What does it mean to listen more deeply?
A lot of uncertainty and anxiety has reached the communities that I am part of regarding the coronavirus. Many universities are cancelling classes, or moving everything online, and the possibility of similar measures at CMU has worried a lot of my colleagues in the School of Music.
For me, this would mean that most, if not all, of my performances scheduled for the end of March and April would be cancelled.
While I am far from offering a highly-informed opinion on these measures, at the very least, I consider this an invitation to reflect on the role and impact of musicians.
When it comes to sharing our work, the growth of digital media has lightened our dependence on physical space. But they do little to replace the impact of live performance.
When I listen to music performed live, the physical experience — the vibrations of sound waves moving through your body, the safety of knowing you can close your eyes to exist only in this space, with these sounds — is a crucial dimension in which I engage with the music.
This sense of safety, of existing in a place outside of space and time woven by the artistry of the musician, inspired me to think of a musical performance as a "place built of sound,” which was the theme for my junior recital.
While this experience isn't unique to live performance, it's particularly powerful when the place of sound is being constructed for you, in real time, by another human being.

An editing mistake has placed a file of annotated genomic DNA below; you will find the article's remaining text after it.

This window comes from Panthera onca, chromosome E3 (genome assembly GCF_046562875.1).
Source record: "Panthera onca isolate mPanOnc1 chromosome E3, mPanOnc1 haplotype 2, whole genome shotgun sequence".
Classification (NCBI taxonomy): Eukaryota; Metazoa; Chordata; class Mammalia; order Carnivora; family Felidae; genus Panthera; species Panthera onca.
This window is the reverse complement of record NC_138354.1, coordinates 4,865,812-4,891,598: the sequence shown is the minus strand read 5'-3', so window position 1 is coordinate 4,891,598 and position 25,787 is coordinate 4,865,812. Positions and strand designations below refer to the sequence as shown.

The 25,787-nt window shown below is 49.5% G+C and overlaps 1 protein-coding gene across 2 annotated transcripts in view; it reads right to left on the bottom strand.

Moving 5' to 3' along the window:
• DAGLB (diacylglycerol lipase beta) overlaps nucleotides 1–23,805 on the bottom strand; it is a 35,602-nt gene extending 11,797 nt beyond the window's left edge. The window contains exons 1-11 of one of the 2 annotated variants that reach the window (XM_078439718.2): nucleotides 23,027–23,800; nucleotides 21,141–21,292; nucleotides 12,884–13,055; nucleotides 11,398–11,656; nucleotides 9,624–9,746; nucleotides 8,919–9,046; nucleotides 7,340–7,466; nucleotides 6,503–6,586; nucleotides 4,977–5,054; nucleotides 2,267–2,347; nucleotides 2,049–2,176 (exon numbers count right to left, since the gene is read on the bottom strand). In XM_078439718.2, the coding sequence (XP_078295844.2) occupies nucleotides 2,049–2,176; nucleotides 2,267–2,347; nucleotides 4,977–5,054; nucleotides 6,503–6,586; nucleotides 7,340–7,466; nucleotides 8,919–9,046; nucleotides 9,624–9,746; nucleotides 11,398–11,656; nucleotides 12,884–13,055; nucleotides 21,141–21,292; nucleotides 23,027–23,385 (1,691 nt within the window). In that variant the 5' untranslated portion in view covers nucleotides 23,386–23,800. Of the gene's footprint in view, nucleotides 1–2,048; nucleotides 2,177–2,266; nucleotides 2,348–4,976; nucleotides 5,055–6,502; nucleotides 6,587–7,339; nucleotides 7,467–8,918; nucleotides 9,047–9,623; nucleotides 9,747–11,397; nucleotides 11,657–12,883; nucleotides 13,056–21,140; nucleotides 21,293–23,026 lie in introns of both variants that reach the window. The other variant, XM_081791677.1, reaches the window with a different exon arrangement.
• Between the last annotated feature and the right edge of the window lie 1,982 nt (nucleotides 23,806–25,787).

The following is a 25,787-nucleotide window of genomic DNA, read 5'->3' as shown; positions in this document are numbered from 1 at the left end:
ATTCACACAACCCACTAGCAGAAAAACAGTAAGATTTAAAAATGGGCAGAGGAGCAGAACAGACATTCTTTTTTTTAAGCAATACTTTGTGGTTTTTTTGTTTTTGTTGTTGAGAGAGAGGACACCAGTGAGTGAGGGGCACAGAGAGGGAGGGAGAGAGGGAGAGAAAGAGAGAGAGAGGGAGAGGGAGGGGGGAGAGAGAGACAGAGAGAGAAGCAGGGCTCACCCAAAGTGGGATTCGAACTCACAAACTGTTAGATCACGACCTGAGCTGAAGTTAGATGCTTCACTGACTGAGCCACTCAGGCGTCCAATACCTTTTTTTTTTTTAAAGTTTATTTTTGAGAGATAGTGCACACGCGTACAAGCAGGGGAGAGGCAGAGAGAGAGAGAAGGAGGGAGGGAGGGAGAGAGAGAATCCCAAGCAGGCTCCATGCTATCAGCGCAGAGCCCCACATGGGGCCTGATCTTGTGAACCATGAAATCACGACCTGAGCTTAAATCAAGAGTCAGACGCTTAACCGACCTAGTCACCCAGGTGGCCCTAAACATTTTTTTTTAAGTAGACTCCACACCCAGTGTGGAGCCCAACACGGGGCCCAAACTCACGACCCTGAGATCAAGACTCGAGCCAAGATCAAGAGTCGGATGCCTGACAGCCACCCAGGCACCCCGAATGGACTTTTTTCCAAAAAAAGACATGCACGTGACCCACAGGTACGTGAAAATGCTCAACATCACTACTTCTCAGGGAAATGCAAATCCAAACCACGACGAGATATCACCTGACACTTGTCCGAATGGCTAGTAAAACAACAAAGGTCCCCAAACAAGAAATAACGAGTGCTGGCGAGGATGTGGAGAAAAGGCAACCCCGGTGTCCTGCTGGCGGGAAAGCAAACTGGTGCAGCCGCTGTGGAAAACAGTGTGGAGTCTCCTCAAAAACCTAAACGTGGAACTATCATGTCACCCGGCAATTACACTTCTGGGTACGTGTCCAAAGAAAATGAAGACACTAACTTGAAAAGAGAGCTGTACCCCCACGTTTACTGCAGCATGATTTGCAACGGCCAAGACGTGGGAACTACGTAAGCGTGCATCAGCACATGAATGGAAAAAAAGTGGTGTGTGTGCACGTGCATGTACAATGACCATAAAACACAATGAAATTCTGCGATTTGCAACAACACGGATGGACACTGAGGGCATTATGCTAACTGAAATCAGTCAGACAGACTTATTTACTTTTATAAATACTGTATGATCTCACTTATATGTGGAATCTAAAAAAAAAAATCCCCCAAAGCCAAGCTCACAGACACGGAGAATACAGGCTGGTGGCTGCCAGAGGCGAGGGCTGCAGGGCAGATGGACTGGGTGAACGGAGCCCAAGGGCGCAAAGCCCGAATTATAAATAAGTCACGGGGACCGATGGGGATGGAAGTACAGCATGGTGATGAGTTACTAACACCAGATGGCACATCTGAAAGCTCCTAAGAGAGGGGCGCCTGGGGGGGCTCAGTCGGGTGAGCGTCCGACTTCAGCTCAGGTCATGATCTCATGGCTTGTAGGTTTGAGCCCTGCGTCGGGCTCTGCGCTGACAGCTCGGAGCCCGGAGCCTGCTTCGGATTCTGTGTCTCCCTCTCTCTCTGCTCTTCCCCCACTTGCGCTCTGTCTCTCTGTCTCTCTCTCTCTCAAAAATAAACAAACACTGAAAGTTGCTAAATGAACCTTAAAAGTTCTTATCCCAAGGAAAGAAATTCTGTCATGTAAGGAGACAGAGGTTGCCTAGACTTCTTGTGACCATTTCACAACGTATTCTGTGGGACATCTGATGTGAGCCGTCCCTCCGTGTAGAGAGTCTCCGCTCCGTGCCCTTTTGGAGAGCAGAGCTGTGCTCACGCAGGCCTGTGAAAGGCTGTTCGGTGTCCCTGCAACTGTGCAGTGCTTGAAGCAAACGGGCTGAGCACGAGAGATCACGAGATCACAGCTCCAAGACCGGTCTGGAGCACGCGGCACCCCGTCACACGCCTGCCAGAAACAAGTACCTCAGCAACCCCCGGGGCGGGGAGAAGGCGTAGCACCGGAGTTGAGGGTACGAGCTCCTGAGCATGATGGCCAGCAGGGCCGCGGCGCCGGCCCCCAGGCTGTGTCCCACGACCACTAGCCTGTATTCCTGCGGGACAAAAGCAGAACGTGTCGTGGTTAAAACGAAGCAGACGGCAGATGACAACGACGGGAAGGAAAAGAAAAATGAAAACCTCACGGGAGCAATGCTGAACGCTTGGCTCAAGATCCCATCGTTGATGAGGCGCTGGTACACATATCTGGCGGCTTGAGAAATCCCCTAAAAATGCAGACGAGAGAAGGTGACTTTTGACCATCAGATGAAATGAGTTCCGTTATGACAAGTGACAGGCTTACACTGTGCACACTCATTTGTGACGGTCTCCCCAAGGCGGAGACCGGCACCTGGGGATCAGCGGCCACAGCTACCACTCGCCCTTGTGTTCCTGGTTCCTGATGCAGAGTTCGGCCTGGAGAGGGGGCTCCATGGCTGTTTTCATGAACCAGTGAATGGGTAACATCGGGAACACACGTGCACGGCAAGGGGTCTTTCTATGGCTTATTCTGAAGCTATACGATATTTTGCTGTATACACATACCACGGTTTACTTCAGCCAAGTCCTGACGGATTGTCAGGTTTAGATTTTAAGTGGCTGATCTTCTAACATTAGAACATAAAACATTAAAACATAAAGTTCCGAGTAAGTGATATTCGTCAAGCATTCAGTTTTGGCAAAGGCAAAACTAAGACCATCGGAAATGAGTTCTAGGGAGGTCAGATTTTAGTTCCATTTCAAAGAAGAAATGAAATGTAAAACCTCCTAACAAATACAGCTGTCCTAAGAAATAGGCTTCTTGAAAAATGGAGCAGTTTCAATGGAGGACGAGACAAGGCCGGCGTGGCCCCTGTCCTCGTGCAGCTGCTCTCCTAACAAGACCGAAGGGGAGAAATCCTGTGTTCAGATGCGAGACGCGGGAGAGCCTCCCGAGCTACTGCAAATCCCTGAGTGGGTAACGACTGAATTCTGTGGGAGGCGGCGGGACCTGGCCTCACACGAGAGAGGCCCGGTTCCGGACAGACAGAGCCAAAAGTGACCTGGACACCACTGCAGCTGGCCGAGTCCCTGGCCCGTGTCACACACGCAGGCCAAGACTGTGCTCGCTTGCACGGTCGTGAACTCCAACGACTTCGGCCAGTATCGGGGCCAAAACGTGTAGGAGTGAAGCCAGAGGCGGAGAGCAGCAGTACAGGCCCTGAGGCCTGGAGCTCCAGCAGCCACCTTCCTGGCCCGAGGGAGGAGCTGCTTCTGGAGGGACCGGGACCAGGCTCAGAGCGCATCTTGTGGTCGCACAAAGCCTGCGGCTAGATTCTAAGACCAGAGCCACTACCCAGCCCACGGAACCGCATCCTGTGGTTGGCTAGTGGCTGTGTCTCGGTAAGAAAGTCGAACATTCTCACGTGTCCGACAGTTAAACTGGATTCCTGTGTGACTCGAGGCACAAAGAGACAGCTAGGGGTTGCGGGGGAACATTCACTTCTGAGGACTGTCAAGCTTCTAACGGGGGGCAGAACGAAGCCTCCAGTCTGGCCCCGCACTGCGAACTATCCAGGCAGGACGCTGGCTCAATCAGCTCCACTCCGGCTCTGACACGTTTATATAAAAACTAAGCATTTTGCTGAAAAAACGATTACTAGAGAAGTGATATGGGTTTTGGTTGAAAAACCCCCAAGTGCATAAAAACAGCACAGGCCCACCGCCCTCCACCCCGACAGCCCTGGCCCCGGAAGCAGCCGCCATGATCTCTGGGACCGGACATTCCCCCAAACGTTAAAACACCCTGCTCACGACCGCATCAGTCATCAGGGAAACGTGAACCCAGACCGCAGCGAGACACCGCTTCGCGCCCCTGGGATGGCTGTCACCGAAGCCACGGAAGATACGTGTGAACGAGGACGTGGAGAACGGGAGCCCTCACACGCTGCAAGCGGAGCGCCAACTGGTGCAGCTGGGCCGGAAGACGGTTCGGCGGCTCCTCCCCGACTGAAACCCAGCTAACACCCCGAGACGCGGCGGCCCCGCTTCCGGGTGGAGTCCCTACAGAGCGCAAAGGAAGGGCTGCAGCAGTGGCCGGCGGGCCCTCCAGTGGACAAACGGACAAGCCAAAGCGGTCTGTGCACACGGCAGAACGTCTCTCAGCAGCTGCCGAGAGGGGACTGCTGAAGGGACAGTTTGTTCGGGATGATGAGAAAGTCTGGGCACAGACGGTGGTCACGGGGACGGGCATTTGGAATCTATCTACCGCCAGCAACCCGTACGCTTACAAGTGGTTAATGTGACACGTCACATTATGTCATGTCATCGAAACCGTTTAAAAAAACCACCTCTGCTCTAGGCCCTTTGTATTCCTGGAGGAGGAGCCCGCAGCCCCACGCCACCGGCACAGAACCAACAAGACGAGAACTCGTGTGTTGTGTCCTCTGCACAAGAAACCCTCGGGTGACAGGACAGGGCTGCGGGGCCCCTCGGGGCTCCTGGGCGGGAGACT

When I'm creating music, whether in a practice room or for other people, the fleeting nature of what I'm creating makes it so intimately compelling that I feel safe, as if I'm escaping into another reality.
Something about the ephemerality of music has always captivated humans, long before we were able to record a performance. That it escapes us in the same moment it comes to us — we hear it and then it’s gone — challenged us to create duets with time. How do we sustain a compelling artistic vision across such a fleeting medium?
If music hadn’t been ephemeral, we wouldn’t have had access to the creativity that has inspired so many exquisite works of sound across the centuries (whether these works were improvised, recorded, celebrated, or forgotten).
As technology opens doors for how we can create music in relation to time, my hope is that we don't lose sight of the centuries of human civilization in which all we had was the present moment in physical space.
The uncertainty of what will happen, as well as the novelty of being part of the only audience to experience it live, inspires a form of human connection that is vulnerable and compassionate.
As a musician, I love the vulnerability of live performance. Few things epitomize peace and human connection like the moment when someone is brave enough to create something live with their bodies, imagination, and skills — even though they can't fully control how their audience will receive it — and when other people are compassionate enough to take the time, space, and energy to receive that gift.
This is why I seek so many opportunities to perform live.